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From FNAL: “The secret to measuring an antineutrino’s energy”

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FNAL Art Image by Angela Gonzales

Fermilab is an enduring source of strength for the US contribution to scientific research world wide.

March 28, 2018
Miranda Elkins
Rik Gran

1
These plots show the reconstructed available energy transferred for two different regions of momentum transfer for antineutrino data at MINERvA along with predictions both before (above) and after (below) a model that was tuned on neutrino data. The antineutrino data seem to agree with the prediction that was based on the neutrino data for most events.

It is no secret that neutrinos change flavor or oscillate as they travel from one place to another, and that the amount they change depends on how much time they have to change. This time is directly related to the distance the neutrino traveled and the energy of the neutrino itself. Measuring the distance is easy. The hard part is measuring the neutrino energy.

Experiments do this by measuring the energies of particles that get produced by the neutrino when it interacts in their detectors. But what happens if one of the produced particles, for example a neutron, leaves barely any of its energy in the detector?

Oscillation experiments have to predict how much energy is lost and then correct for that loss. These predictions depend on accurate models of how neutrinos interact, and those models have to be right not only for neutrinos but also for antineutrinos, which are particularly good at making neutrons.

The MINERvA collaboration analyzed data from interactions of antineutrinos that produced positively charged muons. Scientists looked at both the momentum and energy that was transferred to the nucleus in those interactions. By focusing on the kinematic region where only a neutron should be knocked out, they looked at the worst-case situation: Most of the hadronic energy will go missing. In this way, scientists directly measured the effects of an imperfect model for missing energy.

In order to appreciate why this new analysis of antineutrino interactions is exciting, you should know that over a year ago, MINERvA published a similar measurement with neutrino interactions producing negatively charged muons, where a proton is much more likely to be produced than a neutron. A proton’s energy is much easier to measure than a neutron’s in a detector such as MINERvA. This analysis found that, for neutrino interactions on a proton-neutron pair (rather than on only one of those two particles), scientists observed a much larger number of events than the state-of-the art models predicted. Neutrino cross section enthusiasts are never surprised when models don’t describe data. So here is the surprise: When they used the neutrino results to change the antineutrino model to predict the antineutrino data described above, it worked. You can see the improvement in the middle of the plots above.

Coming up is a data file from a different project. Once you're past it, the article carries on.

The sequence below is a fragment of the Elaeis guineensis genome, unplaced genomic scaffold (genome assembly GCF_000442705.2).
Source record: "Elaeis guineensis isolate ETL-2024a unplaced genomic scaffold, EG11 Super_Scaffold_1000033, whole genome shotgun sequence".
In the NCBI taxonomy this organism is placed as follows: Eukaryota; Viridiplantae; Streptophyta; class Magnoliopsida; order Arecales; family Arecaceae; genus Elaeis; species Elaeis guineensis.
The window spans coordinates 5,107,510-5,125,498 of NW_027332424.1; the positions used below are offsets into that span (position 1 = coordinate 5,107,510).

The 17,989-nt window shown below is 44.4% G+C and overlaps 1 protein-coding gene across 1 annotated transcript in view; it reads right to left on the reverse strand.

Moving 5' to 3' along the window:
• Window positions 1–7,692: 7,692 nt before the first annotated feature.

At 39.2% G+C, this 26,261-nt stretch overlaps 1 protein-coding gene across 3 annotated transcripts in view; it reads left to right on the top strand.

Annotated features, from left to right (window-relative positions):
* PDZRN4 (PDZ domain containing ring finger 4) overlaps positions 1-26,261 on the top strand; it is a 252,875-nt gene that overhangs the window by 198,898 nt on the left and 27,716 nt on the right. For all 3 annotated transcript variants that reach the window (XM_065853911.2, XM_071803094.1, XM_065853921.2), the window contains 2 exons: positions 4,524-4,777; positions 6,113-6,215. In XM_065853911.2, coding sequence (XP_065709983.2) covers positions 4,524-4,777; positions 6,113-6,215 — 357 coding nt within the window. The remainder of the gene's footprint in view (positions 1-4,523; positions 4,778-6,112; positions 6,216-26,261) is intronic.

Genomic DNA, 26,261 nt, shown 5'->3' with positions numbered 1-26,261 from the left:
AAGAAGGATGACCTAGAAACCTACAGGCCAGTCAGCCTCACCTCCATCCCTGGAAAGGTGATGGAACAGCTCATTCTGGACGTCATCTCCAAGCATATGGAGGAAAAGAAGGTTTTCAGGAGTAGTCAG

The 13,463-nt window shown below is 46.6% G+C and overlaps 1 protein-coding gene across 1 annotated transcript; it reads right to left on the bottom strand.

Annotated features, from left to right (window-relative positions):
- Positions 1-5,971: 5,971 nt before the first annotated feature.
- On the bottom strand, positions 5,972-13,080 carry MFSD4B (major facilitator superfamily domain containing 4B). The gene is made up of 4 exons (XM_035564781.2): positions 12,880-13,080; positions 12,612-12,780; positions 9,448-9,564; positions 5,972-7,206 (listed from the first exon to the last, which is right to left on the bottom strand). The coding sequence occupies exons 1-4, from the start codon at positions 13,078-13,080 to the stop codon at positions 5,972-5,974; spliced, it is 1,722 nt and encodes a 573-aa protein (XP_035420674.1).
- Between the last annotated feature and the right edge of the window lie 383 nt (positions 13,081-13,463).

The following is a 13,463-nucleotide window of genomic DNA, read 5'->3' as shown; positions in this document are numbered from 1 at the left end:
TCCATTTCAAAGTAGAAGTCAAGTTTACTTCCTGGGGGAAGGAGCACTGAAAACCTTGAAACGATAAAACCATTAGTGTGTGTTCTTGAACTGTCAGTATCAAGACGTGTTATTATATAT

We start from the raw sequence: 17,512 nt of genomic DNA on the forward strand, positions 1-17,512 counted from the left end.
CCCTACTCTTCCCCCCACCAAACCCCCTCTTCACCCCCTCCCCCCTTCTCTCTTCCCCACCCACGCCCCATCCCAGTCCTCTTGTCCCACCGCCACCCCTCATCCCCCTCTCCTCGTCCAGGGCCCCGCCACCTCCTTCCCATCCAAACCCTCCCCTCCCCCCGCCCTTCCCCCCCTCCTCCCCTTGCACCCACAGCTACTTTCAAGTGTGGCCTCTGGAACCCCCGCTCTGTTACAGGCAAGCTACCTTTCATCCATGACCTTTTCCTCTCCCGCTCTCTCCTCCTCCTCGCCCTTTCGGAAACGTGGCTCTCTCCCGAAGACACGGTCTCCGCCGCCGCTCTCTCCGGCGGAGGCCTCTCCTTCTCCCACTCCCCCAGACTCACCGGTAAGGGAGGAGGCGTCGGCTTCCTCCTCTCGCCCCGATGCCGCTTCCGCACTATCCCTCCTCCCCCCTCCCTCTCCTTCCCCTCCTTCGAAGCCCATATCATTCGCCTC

This is interesting, because this is new information about how well models do and where they fall short. Searches for CP violation or “what makes matter special compared to antimatter” depend on comparing neutrino and antineutrino samples and looking for small differences. Large, unknown differences between neutrino and antineutrino reaction rates would hide the presence or absence of CP signatures. We are converging on better models that describe both neutrino and antineutrino data.

Those results were just released to the world this week [arXiv.org], and you can watch the seminar where they were presented.

See the full article here .

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Fermi National Accelerator Laboratory (Fermilab), located just outside Batavia, Illinois, near Chicago, is a US Department of Energy national laboratory specializing in high-energy particle physics. Fermilab is America’s premier laboratory for particle physics and accelerator research, funded by the U.S. Department of Energy. Thousands of scientists from universities and laboratories around the world collaborate at Fermilab on experiments at the frontiers of discovery.